Who doesn’t love a good pirate or privateer saga? All that capturing, swashbuckling and romancing on the high seas—oh yes! Gets my blood boiling just thinking about it. While there are lots of pirate and privateer romances out there, not all are great ones. This is my list of those I have read and rated 4 or 5 stars. Some do not have pirates as such, but may have a swashbuckling sea captain or a privateer. In almost every case, part of the story takes place on the high seas. See them HERE.
Medieval romance has been around for centuries. The love story of King Arthur, Lancelot and Guinevere, as memorialized in Lancelot, le Chevalier de la Charrette, an Old French poem written in the 12th century, and Wagner's composition of Tristan und Isolde are classics we never tire of. And, many of us read Ivanhoe by Sir Walter Scott, set in 12th century England, when we were in school. It might surprise you to know that romance writing developed in Britain after the Norman Conquest and flourished right through the Middle Ages.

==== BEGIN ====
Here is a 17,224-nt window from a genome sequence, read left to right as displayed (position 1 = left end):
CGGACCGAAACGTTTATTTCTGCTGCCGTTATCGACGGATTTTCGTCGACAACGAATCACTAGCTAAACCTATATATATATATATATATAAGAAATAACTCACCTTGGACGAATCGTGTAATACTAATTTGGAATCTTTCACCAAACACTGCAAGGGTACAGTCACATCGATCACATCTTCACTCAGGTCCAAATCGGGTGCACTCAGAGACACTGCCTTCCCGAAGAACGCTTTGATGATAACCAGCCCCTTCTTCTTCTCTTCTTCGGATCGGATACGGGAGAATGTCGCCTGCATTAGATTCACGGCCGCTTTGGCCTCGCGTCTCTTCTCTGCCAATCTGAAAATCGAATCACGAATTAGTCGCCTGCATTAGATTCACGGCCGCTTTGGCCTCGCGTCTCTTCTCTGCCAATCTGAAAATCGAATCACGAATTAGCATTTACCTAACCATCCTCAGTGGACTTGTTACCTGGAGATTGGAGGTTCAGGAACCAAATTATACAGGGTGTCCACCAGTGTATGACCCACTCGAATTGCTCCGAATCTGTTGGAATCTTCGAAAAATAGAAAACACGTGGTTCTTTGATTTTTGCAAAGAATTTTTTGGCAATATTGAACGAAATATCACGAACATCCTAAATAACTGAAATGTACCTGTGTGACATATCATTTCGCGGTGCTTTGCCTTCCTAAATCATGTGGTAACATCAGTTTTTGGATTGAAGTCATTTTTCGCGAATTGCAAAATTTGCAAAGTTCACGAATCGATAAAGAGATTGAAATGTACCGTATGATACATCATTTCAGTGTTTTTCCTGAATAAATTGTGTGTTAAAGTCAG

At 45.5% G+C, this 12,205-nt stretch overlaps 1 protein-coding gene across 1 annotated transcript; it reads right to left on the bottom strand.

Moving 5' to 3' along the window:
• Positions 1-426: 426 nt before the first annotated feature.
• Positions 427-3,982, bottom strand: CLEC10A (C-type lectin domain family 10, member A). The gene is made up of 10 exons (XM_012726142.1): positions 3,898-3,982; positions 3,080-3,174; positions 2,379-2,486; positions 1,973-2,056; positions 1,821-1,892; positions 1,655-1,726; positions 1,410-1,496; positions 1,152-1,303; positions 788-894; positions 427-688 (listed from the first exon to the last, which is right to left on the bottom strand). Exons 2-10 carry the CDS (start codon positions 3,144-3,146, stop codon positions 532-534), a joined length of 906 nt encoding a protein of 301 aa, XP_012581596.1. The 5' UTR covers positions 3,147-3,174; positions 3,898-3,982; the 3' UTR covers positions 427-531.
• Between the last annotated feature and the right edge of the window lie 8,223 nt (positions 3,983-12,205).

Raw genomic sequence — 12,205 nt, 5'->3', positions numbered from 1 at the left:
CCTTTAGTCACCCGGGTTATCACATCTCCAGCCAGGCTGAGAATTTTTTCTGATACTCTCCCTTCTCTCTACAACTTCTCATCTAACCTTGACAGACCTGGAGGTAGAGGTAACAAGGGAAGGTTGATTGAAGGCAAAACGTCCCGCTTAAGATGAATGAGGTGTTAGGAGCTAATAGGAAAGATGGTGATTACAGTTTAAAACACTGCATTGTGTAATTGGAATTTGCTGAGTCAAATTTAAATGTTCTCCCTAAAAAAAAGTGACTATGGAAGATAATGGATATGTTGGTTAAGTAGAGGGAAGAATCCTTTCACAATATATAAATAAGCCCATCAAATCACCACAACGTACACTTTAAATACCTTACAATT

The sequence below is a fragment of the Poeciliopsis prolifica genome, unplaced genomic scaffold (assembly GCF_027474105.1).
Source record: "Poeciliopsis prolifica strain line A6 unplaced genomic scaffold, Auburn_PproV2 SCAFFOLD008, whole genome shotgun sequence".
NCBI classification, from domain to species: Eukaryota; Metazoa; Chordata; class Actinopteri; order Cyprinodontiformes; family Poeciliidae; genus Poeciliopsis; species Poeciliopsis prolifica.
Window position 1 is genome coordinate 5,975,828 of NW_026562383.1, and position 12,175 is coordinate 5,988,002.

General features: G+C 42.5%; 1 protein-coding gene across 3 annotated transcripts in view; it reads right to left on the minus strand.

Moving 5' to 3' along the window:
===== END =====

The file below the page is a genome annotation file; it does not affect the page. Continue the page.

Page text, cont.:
Why do we love to read about that time when knights battled for their king and ladies swooned at their victories? Perhaps it is the notion of chivalry, a valuing of womanhood and virtues such as truth, honor and valor. A knight who rises to duty, and the maiden who would take her place at his side. In Geoffrey Chaucer’s The Canterbury Tales, he describes a knight as being distinguished in truth, honor, generosity and courtesy, who is both wise and modest. A nobility of spirit, not just a nobility of title and lands. See MORE.
There is much to be gained from reading romance novels—more than just a good story to curl up with on a rainy night. For those of us who love the sweeping historical sagas, there can be lessons in love as well as history.
See more of my post HERE.
Privateers were a large part of the total military force at sea during the 17th and 18th centuries. Privateers raise all the excitement and danger of piracy on the high seas, but with a significant difference: the privateers operated with government sanction, “Letters of Marque” that allowed the private vessel to act under color of law.
Read about them in my post on Privateers in the American Revolutionary War.